I took just one trip to the Hong Kong Film Archive
during the 2014 Hong Kong International Film Festival
(but plan to head there a few more times later in this month)
New York Chinatown (Hong Kong, 1982)
- From the Ways of the Underworld: Hong Kong Gangster Film as a Genre program
- Siu Wing, director
- Starring: Alan Tang, Melvin Wong, Maria Chung
Hong Kong cinema is under-appreciated in its home territory. It's bad enough that the film companies have not thought to preserve a lot of products, with the results including there now reportedly being only one original print copy left of He's a Woman, She's a Man (a film made only 20 years ago, lest we forget) and no complete print copy left of New York Chinatown (though, fortunately, enough of it left to merit a rare screening at the Hong Kong Film Archive) -- but, also, that not that many people bothered to turn up to view the rare 1980s Hong Kong film that looked to have been shot entirely on location in New York.
Sure, this explosive crime actioner in which gang war breaks out in New York's Chinatown is no cinematic masterpiece -- but it stars a suave English- as well as Cantonese-speaking Alan Tang (who a webmistress of a website devoted to him labelled "The First Prince of Hong Kong") and is a pretty entertaining watch, especially for those people who've been to the Big Apple and/or are fans of that American city!
Tang portrays an honorable dai lo (which literally translates as "older brother" but in crime films, means Triad boss) whose followers include a Columbia University graduate student (and yes, New York Chinatown has scenes shot on the campus of that Ivy League university!) and a chubby cook who marries a Cantonese-speaking buxom American blonde who clearly loves him very much. Going up against him -- and bidding to wrest control of all of New York (more specifically, Manhattan) Chinatown -- is a rival played by Canadian Chinese actor Melvin Wong who's as mean, greedy and ruthless as Tang's character is generous and compassionate.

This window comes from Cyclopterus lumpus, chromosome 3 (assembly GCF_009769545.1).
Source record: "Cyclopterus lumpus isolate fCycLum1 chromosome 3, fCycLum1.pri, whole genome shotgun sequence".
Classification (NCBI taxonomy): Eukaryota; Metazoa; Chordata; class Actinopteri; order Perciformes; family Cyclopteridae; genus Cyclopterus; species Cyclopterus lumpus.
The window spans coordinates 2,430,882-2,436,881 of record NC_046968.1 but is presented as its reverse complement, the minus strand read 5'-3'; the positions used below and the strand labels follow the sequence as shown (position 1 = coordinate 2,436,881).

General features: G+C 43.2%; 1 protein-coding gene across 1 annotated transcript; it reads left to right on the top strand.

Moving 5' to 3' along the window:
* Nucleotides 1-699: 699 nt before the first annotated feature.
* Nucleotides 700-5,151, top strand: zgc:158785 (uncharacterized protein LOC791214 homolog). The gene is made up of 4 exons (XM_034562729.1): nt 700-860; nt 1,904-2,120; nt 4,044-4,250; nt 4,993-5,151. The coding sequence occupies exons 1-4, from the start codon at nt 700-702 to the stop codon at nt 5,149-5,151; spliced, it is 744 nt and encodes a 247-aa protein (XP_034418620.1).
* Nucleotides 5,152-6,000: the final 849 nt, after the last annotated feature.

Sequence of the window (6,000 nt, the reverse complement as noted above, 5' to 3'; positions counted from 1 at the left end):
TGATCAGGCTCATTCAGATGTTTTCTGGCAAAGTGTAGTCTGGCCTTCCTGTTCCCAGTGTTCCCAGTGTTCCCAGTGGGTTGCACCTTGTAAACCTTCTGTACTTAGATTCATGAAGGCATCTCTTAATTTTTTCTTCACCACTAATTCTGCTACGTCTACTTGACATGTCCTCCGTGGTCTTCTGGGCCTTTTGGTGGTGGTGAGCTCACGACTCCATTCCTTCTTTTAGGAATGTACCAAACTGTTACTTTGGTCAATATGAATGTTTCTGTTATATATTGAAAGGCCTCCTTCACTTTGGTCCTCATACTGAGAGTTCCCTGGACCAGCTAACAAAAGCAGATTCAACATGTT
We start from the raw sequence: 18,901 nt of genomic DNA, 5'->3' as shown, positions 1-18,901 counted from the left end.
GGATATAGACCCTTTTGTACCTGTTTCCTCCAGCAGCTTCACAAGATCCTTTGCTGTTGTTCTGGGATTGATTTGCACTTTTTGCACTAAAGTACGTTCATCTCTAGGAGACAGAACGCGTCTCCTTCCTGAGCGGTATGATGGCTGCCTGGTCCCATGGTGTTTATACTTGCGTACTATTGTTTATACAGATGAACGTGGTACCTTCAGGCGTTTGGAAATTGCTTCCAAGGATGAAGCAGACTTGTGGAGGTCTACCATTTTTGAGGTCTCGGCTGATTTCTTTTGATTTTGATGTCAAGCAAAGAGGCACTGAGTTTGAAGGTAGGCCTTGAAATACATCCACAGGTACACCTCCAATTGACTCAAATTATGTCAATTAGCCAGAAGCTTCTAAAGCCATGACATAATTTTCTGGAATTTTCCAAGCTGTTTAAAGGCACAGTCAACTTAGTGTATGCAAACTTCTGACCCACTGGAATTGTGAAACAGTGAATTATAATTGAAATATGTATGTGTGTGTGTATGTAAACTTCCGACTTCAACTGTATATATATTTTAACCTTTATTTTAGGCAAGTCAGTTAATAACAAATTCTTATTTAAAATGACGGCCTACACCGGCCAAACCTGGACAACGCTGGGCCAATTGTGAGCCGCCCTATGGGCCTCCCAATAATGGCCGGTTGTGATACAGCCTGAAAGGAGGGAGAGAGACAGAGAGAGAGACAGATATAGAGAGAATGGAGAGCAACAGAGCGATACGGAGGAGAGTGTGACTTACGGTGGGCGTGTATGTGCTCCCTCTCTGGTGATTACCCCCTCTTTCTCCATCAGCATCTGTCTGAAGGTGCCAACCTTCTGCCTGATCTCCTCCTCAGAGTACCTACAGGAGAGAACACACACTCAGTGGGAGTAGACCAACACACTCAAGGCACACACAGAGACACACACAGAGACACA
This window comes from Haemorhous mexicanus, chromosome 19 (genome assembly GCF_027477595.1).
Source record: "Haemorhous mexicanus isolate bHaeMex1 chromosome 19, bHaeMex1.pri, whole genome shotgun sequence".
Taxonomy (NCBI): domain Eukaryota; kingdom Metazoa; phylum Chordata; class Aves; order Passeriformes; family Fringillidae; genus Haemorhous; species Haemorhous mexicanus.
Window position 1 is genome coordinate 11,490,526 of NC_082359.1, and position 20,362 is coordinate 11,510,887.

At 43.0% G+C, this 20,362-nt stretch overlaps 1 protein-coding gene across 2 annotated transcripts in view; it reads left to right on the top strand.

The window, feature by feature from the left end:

The distinct feeling I got while viewing this movie was that New York was chosen as its setting because it allowed the filmmakers to go crazy on the gun front and not just restrict themselves to fights involving bare hands and, at most, knives and choppers. Put another way: there is plenty of gunfire in this movie, including on the very streets of Chinatown that are explicitly identified -- ones like Canal Street, Mott Street and the Bowery -- though there's also a pretty cool martial arts fight that takes place between a kung fu sifu and a crooked New York cop.
On the subject of location IDs: there's unintended humor in a typo turning Jersey City into Versey City more than once in the film whose English subtitles also are the worst I've seen in years. It also almost goes without saying that the movie's plot is basic, the depictions of many of the characters are, to put it mildly, politically incorrect as well as show off some of the worst aspects of humanity, and that I'll be nice and ascribe some of the editing weaknesses to sections of the film having gone missing.
Nonetheless, there's a vibrant energy and playfulness in New York Chinatown that many contemporary Hong Kong crime and action films could benefit from. Watching this 1982 movie, I got to thinking that Hong Kong cinema may have matured in the intervening decades -- but it also shows its age by often missing that youthful verve that made so many of its earlier films fun.
My rating for this film (viewing experience): 7.5